The existence of a third integral implies that a star's orbit is a combination of three periodic motions: radial, azimuthal, and vertical. Thus the orbit can be represented as a path on an invariant 3-torus, with action-angle variables (theta_i,omega_i), where i = 1, 2, 3.

Some axisymmetric potentials also have orbits which wander everywhere energetically permitted on the meridional plane. For such orbits, the description in terms of motion on a invariant 3-torus breaks down. These are examples of irregular or stochastic orbits; in an axisymmetric potential, they respect only the two classical integrals, E and J_z.

8.4 Orbits in Non-Axisymmetric Potentials

Non-axisymmetric potentials, with Phi = Phi(x,y) or Phi(x,y,z) in Cartesian coordinates (x,y,z), admit an even richer variety of orbits. The only classical integral of motion in such a potential is the energy,

                1    2
(23)        E = - |v|  + Phi(r) .
                2
Some potentials nonetheless permit other integrals of motion, and in such potentials regular orbits may be mapped onto invariant tori. But not all regular orbits can be continuously deformed into one another; consequently, orbits can be grouped in to topologically distinct orbit families. Each regular orbit family will require a different invariant torus. Some sense of the variety of possible orbits in non-axisymmetric galaxies is available by examining orbits in separable and scale-free potentials.

Separable Potentials

In a separable potential all orbits are regular and the mapping to the invariant tori can be constructed analytically; all integrals of motion are known. Separable potentials are rather special, mathematically speaking, and it's highly unlikely that real galaxies have such potentials. However, numerical experiments show that non-axisymmetric galaxy models with finite cores or shallow cusps usually generate potentials with many key features of separable potentials.

The orbits in a separable potential may be classified into distinct families, each associated with a set of closed and stable orbits. In two dimensions, for example, there are two types of closed, stable orbits; one type (i) oscillates back and forth along the major axis, and the other type (ii) loops around the center. Because these orbits are stable, other orbits which start nearby will remain nearby at later times. The families associated with types (i) and (ii) are known as box and loop orbits, respectively (BT87, Ch. 3.3.1).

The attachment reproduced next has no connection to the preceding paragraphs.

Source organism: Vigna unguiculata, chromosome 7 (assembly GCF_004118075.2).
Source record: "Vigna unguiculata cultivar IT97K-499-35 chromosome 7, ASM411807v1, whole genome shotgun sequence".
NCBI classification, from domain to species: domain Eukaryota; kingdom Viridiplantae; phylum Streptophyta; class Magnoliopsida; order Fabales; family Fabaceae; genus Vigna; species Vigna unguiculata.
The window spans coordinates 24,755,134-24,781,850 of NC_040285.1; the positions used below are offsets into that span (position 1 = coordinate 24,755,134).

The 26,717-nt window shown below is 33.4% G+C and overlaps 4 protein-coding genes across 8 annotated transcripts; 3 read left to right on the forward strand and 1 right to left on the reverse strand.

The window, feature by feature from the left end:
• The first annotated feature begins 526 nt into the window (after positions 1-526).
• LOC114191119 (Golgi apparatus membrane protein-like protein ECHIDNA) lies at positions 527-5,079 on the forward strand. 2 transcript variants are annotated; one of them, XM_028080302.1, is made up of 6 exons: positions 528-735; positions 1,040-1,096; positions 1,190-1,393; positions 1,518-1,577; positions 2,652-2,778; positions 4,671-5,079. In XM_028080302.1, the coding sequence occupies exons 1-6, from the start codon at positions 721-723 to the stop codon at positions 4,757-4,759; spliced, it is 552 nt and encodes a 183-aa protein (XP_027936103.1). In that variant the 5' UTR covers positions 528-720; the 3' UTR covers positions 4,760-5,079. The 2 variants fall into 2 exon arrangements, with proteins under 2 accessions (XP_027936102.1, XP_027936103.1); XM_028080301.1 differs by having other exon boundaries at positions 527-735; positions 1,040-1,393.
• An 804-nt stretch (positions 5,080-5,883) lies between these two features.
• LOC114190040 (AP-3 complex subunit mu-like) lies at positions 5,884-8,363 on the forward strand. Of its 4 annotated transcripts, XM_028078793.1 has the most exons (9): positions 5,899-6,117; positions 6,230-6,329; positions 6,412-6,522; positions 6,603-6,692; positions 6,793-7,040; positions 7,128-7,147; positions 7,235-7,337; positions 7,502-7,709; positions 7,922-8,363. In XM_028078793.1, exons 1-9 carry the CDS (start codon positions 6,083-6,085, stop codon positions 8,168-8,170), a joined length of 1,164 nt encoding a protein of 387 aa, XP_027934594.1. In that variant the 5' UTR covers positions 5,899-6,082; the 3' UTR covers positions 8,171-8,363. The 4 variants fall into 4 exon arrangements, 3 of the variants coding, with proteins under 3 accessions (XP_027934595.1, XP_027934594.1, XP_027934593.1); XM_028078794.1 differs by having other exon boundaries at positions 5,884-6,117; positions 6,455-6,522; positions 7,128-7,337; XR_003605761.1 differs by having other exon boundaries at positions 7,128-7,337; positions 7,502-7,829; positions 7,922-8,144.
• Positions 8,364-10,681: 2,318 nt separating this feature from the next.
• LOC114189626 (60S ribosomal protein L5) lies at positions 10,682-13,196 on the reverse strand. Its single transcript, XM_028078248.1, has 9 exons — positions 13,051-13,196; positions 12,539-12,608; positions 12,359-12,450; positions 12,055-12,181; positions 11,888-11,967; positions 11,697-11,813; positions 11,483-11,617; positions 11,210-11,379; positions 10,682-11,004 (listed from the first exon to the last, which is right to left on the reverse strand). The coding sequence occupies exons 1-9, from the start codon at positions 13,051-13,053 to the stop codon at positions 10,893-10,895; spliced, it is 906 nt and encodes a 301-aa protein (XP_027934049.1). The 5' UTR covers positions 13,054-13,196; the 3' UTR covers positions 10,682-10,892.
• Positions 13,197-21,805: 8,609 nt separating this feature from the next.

In three dimensions, a separable potential permits four distinct orbit families:

The short-axis tubes are orbits which loop around the short (minor) axis, while long-axis tubes loop around the long (major) axis. The two families of long-axis tube orbits arise from different closed stable orbits and explore different regions of space (BT87, Fig. 3-20). No `intermediate-axis tube' orbits exist since closed orbits looping around the intermediate axis are unstable. In general, triaxial potentials with cores have orbit families much like those in separable potentials.

Scale-Free Potentials

In scale-free models all properties have either a power-law or a logarithmic dependence on radius. In particular, scale-free models with density profiles proportional to r^-2 have logarithmic potentials and flat rotation curves. While real galaxies are not entirely scale-free, such steep power-law density distributions are reasonable approximations to the central regions of some elliptical galaxies and to the halos of galaxies in general.

If the density falls as r^-2 or faster, then box orbits are replaced by minor orbital families called boxlets (Gerhard & Binney 1985, Miralda-Escude & Schwarzschild 1989). Each boxlet family is associated with a closed and stable orbit arising from a resonance between the motions in the x and y directions. Moreover, some irregular orbits also exist; these have no integrals of motion apart from the energy E. In principle, such an orbit can wander everywhere on the phase-space hypersurface of constant E, but in actuality such orbits show a complicated and often fractal-like structure.


References


Joshua E. Barnes (barnes@galileo.ifa.hawaii.edu)

Last modified: February 8, 1997